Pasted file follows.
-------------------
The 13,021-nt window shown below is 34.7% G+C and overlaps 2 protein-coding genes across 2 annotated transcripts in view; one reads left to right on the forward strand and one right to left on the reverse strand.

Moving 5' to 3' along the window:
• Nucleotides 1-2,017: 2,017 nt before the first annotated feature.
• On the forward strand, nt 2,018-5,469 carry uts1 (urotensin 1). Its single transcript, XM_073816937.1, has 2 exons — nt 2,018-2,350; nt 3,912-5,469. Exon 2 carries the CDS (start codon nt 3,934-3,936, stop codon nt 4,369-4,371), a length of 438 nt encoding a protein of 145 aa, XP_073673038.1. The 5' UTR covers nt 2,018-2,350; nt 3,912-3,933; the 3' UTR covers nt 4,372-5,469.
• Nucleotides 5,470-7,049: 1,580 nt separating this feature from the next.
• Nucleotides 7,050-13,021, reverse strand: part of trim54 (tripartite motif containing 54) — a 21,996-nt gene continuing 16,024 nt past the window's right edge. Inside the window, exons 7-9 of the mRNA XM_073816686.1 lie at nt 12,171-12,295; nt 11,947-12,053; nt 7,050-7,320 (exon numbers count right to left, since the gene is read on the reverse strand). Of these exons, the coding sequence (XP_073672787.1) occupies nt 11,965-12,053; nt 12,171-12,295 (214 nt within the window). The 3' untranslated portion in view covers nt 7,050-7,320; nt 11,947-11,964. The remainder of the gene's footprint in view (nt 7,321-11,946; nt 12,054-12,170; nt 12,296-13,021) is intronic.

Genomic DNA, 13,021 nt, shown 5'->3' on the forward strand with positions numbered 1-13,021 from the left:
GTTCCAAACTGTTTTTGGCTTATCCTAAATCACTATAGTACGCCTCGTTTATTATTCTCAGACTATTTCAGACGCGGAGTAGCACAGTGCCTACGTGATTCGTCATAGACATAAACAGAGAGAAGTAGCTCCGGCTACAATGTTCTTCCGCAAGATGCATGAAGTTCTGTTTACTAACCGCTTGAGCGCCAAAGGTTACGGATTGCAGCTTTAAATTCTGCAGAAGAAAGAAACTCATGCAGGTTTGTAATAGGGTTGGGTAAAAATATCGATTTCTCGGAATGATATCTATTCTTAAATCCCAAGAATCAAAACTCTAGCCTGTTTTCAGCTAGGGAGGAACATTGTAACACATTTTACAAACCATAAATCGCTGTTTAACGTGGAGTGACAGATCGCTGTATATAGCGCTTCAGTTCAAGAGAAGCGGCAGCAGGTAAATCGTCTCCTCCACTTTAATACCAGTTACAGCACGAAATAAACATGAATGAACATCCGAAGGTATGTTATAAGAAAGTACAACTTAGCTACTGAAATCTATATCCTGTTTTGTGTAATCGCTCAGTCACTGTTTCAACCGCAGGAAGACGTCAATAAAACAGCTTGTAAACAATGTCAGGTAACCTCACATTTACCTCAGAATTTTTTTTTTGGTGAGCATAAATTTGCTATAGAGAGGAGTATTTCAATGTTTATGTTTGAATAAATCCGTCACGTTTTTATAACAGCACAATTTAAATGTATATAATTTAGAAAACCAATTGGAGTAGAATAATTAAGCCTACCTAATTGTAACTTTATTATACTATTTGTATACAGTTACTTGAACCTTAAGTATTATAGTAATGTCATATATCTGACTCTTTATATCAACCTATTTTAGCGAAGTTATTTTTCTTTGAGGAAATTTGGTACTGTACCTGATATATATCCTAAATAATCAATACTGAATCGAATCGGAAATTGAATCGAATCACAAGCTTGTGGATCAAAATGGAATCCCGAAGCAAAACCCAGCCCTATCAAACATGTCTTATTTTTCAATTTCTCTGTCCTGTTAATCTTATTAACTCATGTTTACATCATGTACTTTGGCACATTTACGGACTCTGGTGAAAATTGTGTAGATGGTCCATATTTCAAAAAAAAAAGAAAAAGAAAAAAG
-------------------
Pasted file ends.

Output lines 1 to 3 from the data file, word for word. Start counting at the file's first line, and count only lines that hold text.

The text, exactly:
The 13,021-nt window shown below is 34.7% G+C and overlaps 2 protein-coding genes across 2 annotated transcripts in view; one reads left to right on the forward strand and one right to left on the reverse strand.

Moving 5' to 3' along the window:
• Nucleotides 1-2,017: 2,017 nt before the first annotated feature.